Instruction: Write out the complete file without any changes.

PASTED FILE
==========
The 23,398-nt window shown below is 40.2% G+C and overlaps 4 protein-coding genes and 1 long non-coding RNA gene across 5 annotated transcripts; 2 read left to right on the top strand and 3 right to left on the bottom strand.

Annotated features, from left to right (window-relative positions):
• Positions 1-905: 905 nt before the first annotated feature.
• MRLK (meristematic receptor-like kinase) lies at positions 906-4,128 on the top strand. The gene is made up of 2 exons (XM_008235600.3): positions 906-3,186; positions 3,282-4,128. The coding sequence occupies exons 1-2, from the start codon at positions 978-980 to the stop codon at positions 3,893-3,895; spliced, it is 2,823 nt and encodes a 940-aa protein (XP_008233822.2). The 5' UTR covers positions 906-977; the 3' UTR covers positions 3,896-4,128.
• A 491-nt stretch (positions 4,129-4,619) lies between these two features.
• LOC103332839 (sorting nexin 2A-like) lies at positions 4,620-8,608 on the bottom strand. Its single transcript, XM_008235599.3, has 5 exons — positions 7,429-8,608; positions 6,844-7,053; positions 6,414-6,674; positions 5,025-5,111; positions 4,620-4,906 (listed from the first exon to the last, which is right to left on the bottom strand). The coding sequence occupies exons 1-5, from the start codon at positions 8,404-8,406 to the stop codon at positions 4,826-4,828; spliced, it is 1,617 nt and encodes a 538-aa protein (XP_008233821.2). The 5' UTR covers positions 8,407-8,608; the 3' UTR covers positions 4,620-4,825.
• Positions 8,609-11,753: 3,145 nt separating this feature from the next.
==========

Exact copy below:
The 23,398-nt window shown below is 40.2% G+C and overlaps 4 protein-coding genes and 1 long non-coding RNA gene across 5 annotated transcripts; 2 read left to right on the top strand and 3 right to left on the bottom strand.

Annotated features, from left to right (window-relative positions):
• Positions 1-905: 905 nt before the first annotated feature.
• MRLK (meristematic receptor-like kinase) lies at positions 906-4,128 on the top strand. The gene is made up of 2 exons (XM_008235600.3): positions 906-3,186; positions 3,282-4,128. The coding sequence occupies exons 1-2, from the start codon at positions 978-980 to the stop codon at positions 3,893-3,895; spliced, it is 2,823 nt and encodes a 940-aa protein (XP_008233822.2). The 5' UTR covers positions 906-977; the 3' UTR covers positions 3,896-4,128.
• A 491-nt stretch (positions 4,129-4,619) lies between these two features.
• LOC103332839 (sorting nexin 2A-like) lies at positions 4,620-8,608 on the bottom strand. Its single transcript, XM_008235599.3, has 5 exons — positions 7,429-8,608; positions 6,844-7,053; positions 6,414-6,674; positions 5,025-5,111; positions 4,620-4,906 (listed from the first exon to the last, which is right to left on the bottom strand). The coding sequence occupies exons 1-5, from the start codon at positions 8,404-8,406 to the stop codon at positions 4,826-4,828; spliced, it is 1,617 nt and encodes a 538-aa protein (XP_008233821.2). The 5' UTR covers positions 8,407-8,608; the 3' UTR covers positions 4,620-4,825.
• Positions 8,609-11,753: 3,145 nt separating this feature from the next.